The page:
I made another horrible mistake while travelling.
I let others’ opinions dictate my itinerary, going against what I initially wanted. So I crammed Glasgow into a last-minute day trip from Edinburgh (giving me only 12.5 hours in the city since I had to take the train back tonight). Fool of a Took.
As per usual, I ended up falling in love with Glasgow. It’s a beautiful city, and I should have done about 3 days in Edinburgh and 3 days in Glasgow, rather than all my time in Edinburgh. While I’ll always like Edinburgh more, this city (being the 2nd largest in the UK) is also magical. All I was going off was everyone’s collective opinion that it was an industrial city with more grunge and dirtiness to it – and I knew that Billy Boyd (Pippin) hailed from Glasgow. I didn’t really expect to love it, but as always, I did – because it had a massive, beautiful river, along with about five stunning bridges, a billion vast green spaces for parks and gardens, tons of free museums and lots of varieties of food. And though I don’t like shopping, the wide streets of designer shops, antique shops, and everything in between was a bit overwhelming – definitely enough to keep one preoccupied for a couple days alone.
I’d describe Glasgow as the Sydney of Scotland. It might not have a sparkling waterfront like Sydney, but it has its own gems and lovely areas to explore.
It’s been a month since I’ve been in the UK, and I’ve observed how almost everything in each city is similar (the towns and villages are a wee different, which is nice). Every main city, whether in England or Scotland, has a High St., Queen St., etc… and the names of areas (I.e. Waterloo) are also exactly the same. It just gets confusing when you see Nelson’s Monument in Edinburgh… only to realise that Glasgow also has a monument with the same name, so you sometimes don’t remember if you’ve seen it in both cities or just one. Everything is blending together in my mind, and I forget even which place I’ve been in on what date.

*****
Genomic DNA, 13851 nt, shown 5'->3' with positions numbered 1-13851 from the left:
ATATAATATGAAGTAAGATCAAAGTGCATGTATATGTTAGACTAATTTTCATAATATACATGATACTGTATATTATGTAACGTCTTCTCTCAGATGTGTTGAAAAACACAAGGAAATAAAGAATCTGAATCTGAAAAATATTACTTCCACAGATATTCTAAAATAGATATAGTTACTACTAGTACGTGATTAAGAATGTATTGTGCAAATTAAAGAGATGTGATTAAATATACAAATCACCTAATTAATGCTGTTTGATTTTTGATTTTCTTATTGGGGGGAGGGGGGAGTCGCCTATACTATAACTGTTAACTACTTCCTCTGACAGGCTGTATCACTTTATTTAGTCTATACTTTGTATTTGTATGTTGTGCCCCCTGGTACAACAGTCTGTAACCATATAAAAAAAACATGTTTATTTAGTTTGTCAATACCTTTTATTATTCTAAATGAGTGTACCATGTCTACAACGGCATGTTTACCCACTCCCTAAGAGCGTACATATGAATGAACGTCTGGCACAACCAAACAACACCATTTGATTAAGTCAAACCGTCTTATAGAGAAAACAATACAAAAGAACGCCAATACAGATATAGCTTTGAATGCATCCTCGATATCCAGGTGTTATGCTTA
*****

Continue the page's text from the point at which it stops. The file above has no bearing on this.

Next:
I had to hit the ground running as soon as my train got in at 8:30am. My first impression of Glasgow was that Central Station was amazing. While similar to some of London’s stations, it also had a hotel and cafe that paralleled architecture in Harry Potter/Diagon Alley, which is why I probably loved it.
It was mass chaos when I exited the station and onto the street with the hoards of people running to work (especially since it’s a Friday).
The buildings took my breath away. I felt like a little dot compared to these buildings, maybe even smaller than how I felt in London. The sculptures and fancy creatures, figures, etc. on each building were so amazing. I honestly didn’t know how to even angle my photos to capture everything because it was all just a sight that you can only describe by being there in person.
The streets were so wide and there were so many people everywhere. The only problem was that I kept staring up at the buildings in awe, trying to take photos, and probably annoyed all the people rushing to work and trying to run around me.